García Galera, A; Martínez León, M I; Pérez da Rosa, S; Ros López, B

2013-09-01

132

Giant temporo-occipital sinus pericranii. A case report.  

PubMed

A rare case of a giant, temporo-occipital sinus pericranii is presented. A 38-year-old male presented with minor symptoms of headache and heaviness over an enlarging temporo-occipital bone defect. Within the defect a soft, compressible, mass lesion was observed, which varied in size with changes in intracranial pressure. Radiological imaging demonstrated bone erosion around a fluid filled mass, which on angiography communicated via a series of channels with the transverse sinus. A diagnosis of sinus pericranii was made. Due to the risk of future complication the patient elected to undergo surgery, which successfully resected the mass and obliterated the venous communications with the diploic veins and transverse sinus. The classification, aetiology, differential diagnosis, radiological characteristics and management options relating to sinus pericranii are discussed. PMID:11533535

Marras, C; McEvoy, A W; Grieve, J P; Jäger, H R; Kitchen, N D; Villani, R M

2001-06-01

133

Delayed hypoglossal nerve palsy following unnoticed occipital condyle fracture.  

PubMed

Occipital condylar fractures (OCFs) are rare and difficult to diagnose. The routine use of computed tomography (CT) scan in traumatology has however now made their diagnosis easier, with an estimated frequency of 4 to 19% of craniospinal traumatized patients and 0.4 to 0.7% of all severe traumatized patients in emergencies. This paper describes a patient who was not diagnosed with OCF during his first hospitalization after a road accident. However, 15 days later a left sided hypoglossal nerve palsy occurred. In this case report, we underline that an examination of the cranial nerve is a quick and easy procedure to screen each head trauma patient for occipital foramen fractures. Also, careful attention must be paid to X-Rays, CT scans and magnetic resonance imaging of the craniocervical junction. PMID:24475495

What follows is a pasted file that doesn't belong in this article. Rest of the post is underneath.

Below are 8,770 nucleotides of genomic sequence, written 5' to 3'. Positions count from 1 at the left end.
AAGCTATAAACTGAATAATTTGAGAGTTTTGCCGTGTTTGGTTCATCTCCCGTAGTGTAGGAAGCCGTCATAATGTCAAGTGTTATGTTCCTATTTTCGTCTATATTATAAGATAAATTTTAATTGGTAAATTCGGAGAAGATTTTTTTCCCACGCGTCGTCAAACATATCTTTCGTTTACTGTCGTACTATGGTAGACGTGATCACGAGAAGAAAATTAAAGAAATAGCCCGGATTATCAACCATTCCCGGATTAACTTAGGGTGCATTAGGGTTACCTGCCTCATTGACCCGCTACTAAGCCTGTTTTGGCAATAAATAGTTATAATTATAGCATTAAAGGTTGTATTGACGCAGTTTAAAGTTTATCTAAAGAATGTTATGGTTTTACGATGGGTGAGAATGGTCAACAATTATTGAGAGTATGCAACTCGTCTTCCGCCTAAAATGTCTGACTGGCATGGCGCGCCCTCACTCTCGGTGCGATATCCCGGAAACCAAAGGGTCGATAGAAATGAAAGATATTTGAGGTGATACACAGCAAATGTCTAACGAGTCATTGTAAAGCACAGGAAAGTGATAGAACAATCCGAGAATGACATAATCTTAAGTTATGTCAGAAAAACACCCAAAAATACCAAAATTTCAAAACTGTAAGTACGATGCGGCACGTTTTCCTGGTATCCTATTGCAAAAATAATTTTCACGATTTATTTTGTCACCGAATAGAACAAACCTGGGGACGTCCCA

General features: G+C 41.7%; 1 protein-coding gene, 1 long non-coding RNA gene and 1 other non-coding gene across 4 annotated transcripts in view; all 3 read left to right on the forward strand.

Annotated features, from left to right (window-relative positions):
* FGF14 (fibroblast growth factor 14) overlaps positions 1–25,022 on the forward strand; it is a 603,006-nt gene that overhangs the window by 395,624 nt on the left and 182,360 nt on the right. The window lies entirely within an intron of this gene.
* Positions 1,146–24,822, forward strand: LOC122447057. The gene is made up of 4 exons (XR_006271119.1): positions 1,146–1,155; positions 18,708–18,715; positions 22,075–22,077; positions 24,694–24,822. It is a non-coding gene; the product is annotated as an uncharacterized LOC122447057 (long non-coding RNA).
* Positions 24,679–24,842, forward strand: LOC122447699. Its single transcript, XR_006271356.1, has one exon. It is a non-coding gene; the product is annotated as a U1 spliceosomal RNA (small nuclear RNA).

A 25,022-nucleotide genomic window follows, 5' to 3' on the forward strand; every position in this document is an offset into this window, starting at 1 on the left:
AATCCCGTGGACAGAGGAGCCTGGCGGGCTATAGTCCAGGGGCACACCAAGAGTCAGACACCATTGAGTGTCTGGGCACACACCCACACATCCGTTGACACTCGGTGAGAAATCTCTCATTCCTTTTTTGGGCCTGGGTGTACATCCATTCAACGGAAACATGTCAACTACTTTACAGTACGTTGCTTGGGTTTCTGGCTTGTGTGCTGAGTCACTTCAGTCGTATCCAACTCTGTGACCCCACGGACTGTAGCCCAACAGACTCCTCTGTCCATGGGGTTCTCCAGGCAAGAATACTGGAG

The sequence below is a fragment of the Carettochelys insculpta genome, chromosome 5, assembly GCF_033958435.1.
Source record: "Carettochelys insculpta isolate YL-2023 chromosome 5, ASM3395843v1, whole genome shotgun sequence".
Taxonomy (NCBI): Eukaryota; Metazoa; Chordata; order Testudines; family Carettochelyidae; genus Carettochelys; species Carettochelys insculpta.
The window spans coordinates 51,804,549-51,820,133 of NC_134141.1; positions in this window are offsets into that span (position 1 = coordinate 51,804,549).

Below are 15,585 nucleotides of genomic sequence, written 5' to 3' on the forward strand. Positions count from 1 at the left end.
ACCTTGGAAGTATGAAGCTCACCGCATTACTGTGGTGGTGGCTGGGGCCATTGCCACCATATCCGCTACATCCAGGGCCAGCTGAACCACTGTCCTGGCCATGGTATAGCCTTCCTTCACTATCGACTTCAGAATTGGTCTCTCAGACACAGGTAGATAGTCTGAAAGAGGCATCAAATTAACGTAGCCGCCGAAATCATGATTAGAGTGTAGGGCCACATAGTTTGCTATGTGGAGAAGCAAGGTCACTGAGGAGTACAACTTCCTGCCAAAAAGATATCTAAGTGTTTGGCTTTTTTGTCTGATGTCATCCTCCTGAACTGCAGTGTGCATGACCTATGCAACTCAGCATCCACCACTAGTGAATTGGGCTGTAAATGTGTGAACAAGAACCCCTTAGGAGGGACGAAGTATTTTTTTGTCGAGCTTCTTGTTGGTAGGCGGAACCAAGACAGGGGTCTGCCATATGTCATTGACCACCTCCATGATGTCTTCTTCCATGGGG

Rué, M; Jecko, V; Dautheribes, M; Vignes, J-R

2013-12-01

134

Changes in mood and hormone levels after rapid-rate transcranial magnetic stimulation (rTMS) of the prefrontal cortex.  

PubMed

Rapid-rate transcranial magnetic stimulation (rTMS) was administered to 10 healthy volunteers on different days over the right or left prefrontal cortex, midfrontal cortex, occipital cortex, or cerebellum. Mood (self-rated), reaction time, and hormone levels were serially measured. Consistent with a previous study, comparison of hemispheres revealed significant associations with decreased happiness after left prefrontal rTMS and decreased sadness after right prefrontal rTMS. Stimulation of all three prefrontal regions, but not the occipital or cerebellar regions, was associated with increases in serum thyroid-stimulating hormone. There was no effect on serum prolactin. rTMS applied to prefrontal cortex is safe and well tolerated and produces regionally and laterally specific changes in mood and neuroendocrine measures in healthy adults. rTMS is a promising tool for investigating prefrontal cortex functions. PMID:9081553